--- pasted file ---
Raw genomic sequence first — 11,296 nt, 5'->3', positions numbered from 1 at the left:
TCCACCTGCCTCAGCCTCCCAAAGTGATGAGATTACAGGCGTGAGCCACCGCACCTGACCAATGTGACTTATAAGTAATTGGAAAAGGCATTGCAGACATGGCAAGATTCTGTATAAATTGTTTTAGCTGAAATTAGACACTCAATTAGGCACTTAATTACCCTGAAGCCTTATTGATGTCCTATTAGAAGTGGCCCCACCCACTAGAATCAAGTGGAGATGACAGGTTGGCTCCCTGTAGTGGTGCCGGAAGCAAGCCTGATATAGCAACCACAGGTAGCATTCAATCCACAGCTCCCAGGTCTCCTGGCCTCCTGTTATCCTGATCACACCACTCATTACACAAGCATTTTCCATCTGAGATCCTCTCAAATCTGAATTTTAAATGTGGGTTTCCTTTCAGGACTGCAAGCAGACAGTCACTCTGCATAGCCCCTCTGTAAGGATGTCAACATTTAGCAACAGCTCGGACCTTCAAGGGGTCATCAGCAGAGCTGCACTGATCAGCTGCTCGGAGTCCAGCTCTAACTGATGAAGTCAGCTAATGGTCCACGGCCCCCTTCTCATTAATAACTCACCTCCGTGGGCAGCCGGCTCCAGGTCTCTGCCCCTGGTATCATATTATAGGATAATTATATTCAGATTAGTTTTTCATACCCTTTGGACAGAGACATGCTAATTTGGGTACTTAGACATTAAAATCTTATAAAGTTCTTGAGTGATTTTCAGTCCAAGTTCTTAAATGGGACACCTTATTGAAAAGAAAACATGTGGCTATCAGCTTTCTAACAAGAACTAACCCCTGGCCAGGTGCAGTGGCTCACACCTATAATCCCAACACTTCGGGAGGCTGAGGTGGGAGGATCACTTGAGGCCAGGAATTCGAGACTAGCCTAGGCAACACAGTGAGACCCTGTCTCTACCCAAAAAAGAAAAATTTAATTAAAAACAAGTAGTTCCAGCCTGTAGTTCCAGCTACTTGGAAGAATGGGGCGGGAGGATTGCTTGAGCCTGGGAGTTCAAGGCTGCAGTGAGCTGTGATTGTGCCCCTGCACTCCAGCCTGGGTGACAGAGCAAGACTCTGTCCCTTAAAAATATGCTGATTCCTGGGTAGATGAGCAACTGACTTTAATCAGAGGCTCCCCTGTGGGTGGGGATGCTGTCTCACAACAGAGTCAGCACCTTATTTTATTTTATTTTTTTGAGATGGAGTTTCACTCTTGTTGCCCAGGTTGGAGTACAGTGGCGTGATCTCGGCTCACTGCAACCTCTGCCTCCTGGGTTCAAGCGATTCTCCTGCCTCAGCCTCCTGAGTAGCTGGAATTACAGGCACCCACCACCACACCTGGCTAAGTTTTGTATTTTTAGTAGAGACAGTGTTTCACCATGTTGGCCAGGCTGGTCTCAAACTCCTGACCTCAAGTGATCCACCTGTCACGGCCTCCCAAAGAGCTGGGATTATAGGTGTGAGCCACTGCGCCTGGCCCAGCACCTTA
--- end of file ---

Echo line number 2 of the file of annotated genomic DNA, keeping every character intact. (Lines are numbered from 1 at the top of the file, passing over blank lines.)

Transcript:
TCCACCTGCCTCAGCCTCCCAAAGTGATGAGATTACAGGCGTGAGCCACCGCACCTGACCAATGTGACTTATAAGTAATTGGAAAAGGCATTGCAGACATGGCAAGATTCTGTATAAATTGTTTTAGCTGAAATTAGACACTCAATTAGGCACTTAATTACCCTGAAGCCTTATTGATGTCCTATTAGAAGTGGCCCCACCCACTAGAATCAAGTGGAGATGACAGGTTGGCTCCCTGTAGTGGTGCCGGAAGCAAGCCTGATATAGCAACCACAGGTAGCATTCAATCCACAGCTCCCAGGTCTCCTGGCCTCCTGTTATCCTGATCACACCACTCATTACACAAGCATTTTCCATCTGAGATCCTCTCAAATCTGAATTTTAAATGTGGGTTTCCTTTCAGGACTGCAAGCAGACAGTCACTCTGCATAGCCCCTCTGTAAGGATGTCAACATTTAGCAACAGCTCGGACCTTCAAGGGGTCATCAGCAGAGCTGCACTGATCAGCTGCTCGGAGTCCAGCTCTAACTGATGAAGTCAGCTAATGGTCCACGGCCCCCTTCTCATTAATAACTCACCTCCGTGGGCAGCCGGCTCCAGGTCTCTGCCCCTGGTATCATATTATAGGATAATTATATTCAGATTAGTTTTTCATACCCTTTGGACAGAGACATGCTAATTTGGGTACTTAGACATTAAAATCTTATAAAGTTCTTGAGTGATTTTCAGTCCAAGTTCTTAAATGGGACACCTTATTGAAAAGAAAACATGTGGCTATCAGCTTTCTAACAAGAACTAACCCCTGGCCAGGTGCAGTGGCTCACACCTATAATCCCAACACTTCGGGAGGCTGAGGTGGGAGGATCACTTGAGGCCAGGAATTCGAGACTAGCCTAGGCAACACAGTGAGACCCTGTCTCTACCCAAAAAAGAAAAATTTAATTAAAAACAAGTAGTTCCAGCCTGTAGTTCCAGCTACTTGGAAGAATGGGGCGGGAGGATTGCTTGAGCCTGGGAGTTCAAGGCTGCAGTGAGCTGTGATTGTGCCCCTGCACTCCAGCCTGGGTGACAGAGCAAGACTCTGTCCCTTAAAAATATGCTGATTCCTGGGTAGATGAGCAACTGACTTTAATCAGAGGCTCCCCTGTGGGTGGGGATGCTGTCTCACAACAGAGTCAGCACCTTATTTTATTTTATTTTTTTGAGATGGAGTTTCACTCTTGTTGCCCAGGTTGGAGTACAGTGGCGTGATCTCGGCTCACTGCAACCTCTGCCTCCTGGGTTCAAGCGATTCTCCTGCCTCAGCCTCCTGAGTAGCTGGAATTACAGGCACCCACCACCACACCTGGCTAAGTTTTGTATTTTTAGTAGAGACAGTGTTTCACCATGTTGGCCAGGCTGGTCTCAAACTCCTGACCTCAAGTGATCCACCTGTCACGGCCTCCCAAAGAGCTGGGATTATAGGTGTGAGCCACTGCGCCTGGCCCAGCACCTTA